Will it be another washout session?

Yet another Parliament session seems to be moving towards a washout because of the confrontation between the ruling party and the Congress-led opposition. With both sides armed with ammunition to attack each other, there is no meeting point. Nor has the government made any efforts to woo the opposition.

The confrontation is at the top level. The BJP is determined to take on Congress president Sonia Gandhi and Rahul Gandhi on the Agusta chopper deal, Ishrat Jahan case, and other issues. Meanwhile, the Congress has found fault with the Modi government’s use of Article 356 in dismissing Congress-ruled governments of Arunachal Pradesh and Uttarakhand.

Politically, the confrontation is not unexpected in view of the ongoing Assembly elections in five states – West Bengal, Assam, Tamil Nadu, Puducherry, and Kerala where the stakes are high for all the players, the Congress, BJP, AIADMK, DMK, Trinamool Congress, LDF and other smaller parties. Part of the strategy is due to this electoral battle. After all the Congress is ruling in Assam and Kerala and is struggling to retain both or at least one of them to improve its sagging image after the 2014 Lok Sabha polls. The BJP, which faced a difficult 2015 when it lost miserably in both Delhi and Bihar, is also looking to improve its position in these states where it does not have much presence.

The confrontation is on several issues. The first is Uttarakhand. The BJP wants to form the government while the Congress would like to retain the government, which has been dismissed by the President. Unfortunately for the Congress, the session began when the Uttarakhand crisis is in court. Strangely while the Uttarakhand High Court has questioned the imposition of President’s Rule in the state the Supreme Court has stayed it.  The chief minister is waiting to prove his majority in the Assembly. Whatever may be the verdict of the Supreme Court one or the other will become the affected party, which would have its echo in Parliament. 

The second is the Ishrat Jahan case. The BJP wants to slam the then Home Minister P Chidambaram that his decision to alter the affidavit was at the instance of Sonia Gandhi and Rahul Gandhi. The BJP members are belligerent about this while the Congress is on the defensive. 

The third is the Pathankot terror attack and the Congress wants to put the BJP government on the mat. Linked to that is the Indo-Pak relations where the Modi government is accused of following a flip- flop policy. The House would expect a statement on this week’s Foreign secretary level talks on the sidelines of a conference in Delhi.

The fourth is the continuation of the Gujarat State Petroleum Corporation issue. The Comptroller and Auditor General of India has submitted its fifth report in the past six years: it’s a damaging indictment of the GSPC, which was run on a hands-on basis by the then Gujarat chief minister Narendra Modi.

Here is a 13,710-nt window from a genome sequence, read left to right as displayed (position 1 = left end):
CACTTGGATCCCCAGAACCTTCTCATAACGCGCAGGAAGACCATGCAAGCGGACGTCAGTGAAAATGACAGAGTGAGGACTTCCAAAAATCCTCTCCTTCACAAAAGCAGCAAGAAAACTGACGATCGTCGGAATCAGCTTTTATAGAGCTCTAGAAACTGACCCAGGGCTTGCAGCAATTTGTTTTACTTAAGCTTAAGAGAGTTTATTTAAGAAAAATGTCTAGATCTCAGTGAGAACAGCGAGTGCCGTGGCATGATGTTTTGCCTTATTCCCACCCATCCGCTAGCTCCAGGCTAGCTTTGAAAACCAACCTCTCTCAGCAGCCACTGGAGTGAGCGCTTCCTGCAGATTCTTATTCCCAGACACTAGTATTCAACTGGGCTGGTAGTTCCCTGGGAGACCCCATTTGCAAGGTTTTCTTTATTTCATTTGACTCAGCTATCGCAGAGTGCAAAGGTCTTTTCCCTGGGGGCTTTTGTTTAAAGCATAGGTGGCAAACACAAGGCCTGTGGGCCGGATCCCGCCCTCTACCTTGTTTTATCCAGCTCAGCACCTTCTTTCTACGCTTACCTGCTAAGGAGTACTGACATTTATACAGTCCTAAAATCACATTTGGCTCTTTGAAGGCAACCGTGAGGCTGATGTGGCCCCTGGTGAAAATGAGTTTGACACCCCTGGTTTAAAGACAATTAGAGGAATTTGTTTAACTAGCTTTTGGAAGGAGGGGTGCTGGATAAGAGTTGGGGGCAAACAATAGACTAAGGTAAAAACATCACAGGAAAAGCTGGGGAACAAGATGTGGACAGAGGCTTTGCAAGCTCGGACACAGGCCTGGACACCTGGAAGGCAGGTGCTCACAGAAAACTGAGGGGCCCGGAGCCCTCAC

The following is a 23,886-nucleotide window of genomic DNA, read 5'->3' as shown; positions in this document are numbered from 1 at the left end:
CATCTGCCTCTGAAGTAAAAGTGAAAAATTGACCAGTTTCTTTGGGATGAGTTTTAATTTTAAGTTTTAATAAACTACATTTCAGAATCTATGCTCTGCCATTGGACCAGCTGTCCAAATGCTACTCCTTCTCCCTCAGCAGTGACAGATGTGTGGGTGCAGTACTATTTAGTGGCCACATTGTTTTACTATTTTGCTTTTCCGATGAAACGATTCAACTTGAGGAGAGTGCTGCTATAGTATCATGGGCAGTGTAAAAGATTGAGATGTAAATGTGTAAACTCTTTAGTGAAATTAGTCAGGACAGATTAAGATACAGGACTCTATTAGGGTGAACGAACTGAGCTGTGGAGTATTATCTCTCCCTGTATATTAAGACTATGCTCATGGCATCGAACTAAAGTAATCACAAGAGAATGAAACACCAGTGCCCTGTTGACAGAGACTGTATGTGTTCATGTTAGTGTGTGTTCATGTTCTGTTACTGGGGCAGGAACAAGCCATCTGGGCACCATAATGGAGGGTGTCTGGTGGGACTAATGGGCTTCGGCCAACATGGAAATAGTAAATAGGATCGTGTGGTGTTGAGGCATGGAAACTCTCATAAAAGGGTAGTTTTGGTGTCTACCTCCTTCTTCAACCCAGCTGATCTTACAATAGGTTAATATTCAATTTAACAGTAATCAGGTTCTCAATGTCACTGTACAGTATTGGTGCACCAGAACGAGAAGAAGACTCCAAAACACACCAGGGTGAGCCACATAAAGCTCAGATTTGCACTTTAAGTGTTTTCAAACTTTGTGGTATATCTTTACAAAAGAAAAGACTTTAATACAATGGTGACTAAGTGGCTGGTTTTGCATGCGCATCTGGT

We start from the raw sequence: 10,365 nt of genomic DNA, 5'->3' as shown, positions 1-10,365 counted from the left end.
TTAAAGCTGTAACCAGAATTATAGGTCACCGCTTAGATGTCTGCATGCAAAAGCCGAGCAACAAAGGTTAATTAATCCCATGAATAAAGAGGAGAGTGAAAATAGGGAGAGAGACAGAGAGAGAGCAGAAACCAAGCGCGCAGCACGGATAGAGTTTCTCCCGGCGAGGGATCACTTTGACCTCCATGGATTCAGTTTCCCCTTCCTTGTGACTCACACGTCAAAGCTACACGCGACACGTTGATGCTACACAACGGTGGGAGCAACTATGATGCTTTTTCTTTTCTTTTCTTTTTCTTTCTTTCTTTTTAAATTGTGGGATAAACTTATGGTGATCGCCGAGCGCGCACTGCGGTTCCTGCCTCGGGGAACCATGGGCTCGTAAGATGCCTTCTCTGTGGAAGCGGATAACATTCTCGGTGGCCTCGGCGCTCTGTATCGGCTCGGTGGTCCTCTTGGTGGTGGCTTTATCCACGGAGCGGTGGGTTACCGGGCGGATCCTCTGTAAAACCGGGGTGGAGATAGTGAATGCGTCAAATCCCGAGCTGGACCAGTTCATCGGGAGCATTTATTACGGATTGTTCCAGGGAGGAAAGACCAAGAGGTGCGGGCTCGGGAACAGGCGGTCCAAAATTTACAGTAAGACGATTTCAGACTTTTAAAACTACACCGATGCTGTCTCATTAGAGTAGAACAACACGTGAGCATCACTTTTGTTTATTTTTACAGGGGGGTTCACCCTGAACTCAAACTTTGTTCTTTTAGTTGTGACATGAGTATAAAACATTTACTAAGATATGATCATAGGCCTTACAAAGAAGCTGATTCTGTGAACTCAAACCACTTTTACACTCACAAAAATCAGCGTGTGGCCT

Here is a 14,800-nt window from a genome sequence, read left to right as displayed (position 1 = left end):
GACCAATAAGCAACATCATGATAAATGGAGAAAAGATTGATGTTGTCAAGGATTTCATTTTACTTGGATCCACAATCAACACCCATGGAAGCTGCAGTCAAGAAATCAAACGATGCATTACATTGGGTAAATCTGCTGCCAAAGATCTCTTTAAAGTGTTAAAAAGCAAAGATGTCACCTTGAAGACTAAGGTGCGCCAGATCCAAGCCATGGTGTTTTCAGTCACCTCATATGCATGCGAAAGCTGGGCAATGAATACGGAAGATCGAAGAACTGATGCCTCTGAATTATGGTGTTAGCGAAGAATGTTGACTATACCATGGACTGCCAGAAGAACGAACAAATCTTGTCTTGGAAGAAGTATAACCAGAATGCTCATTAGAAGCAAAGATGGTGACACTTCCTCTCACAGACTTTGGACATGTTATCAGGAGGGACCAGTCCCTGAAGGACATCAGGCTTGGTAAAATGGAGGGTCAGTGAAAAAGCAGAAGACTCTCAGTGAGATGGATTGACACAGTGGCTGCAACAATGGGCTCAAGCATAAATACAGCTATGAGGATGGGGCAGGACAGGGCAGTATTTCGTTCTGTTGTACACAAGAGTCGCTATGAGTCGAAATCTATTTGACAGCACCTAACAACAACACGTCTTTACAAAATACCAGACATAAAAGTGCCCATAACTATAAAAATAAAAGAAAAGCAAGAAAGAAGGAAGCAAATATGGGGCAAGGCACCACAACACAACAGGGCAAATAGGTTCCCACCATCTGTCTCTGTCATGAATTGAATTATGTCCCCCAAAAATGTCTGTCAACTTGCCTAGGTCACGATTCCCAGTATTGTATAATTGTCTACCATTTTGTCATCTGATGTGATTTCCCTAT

The fifth is the continuation of YS Chowdary (TDP) in the Modi cabinet against whom there is a non-bailable warrant for non-payment of loans amounting to Rs 100 crore.

Lastly, the latest to beat the Congress with is the Agusta Westland VVIP chopper deal. The BJP is upbeat waving the Italian court’s order in this regard, which hints at corruption at the level of some senior Congress leaders including Sonia Gandhi. While the Congress has rejected the charge the BJP demands that if bribe givers are in jail so should the bribe takers. This seems to be moving along the lines of the Bofors scandal, which cost Rajiv Gandhi his government in the late eighties. The other controversial issues are the Panama papers expose and the extradition of Vijay Mallya.

Issues come and issues go but the point is that why should Parliament be paralysed? There are two major duties of the parliamentarians- the first is passing the legislations and the second is the scrutiny of the budget. The Members of Parliament should realise that if the parliament does not function they would have failed to fulfill their duty.

Losing one more session does not auger well for both the government and the Opposition. It is necessary they should find some meeting ground in passing the pending legislations. The Government has lined up an elaborate legislative business for the two Houses – 13 bills for the Lok Sabha and 11 for the Rajya Sabha. There is a significant legislative backlog.

The financial business, including discussion on demands for grants of various ministries in Lok Sabha and Rajya Sabha, consideration and passing of the Railways Appropriation Bill, 2016 and Finance Bill, 2016 are the main part of the session. The Enemy Property (Amendment and Validation) Second Ordinance, 2016, the long-pending Goods and Service Tax (GST) Bill, Bankruptcy Code Bill, are also awaiting the  Parliament nod. Unless these crucial reform bills are passed the investment climate will not improve as the foreign investors are watching closely. Several parts of the country including Maharashtra are reeling under severe drought. The number of farmer suicides is also on the increase. These and other issues pertaining to the common man needs the attention of Parliament. People are already disenchanted with the lawmakers and there may soon come a day when even Parliament might become irrelevant for the public if this continues. 

(The author is a political analyst. Views expressed are strictly personal) 
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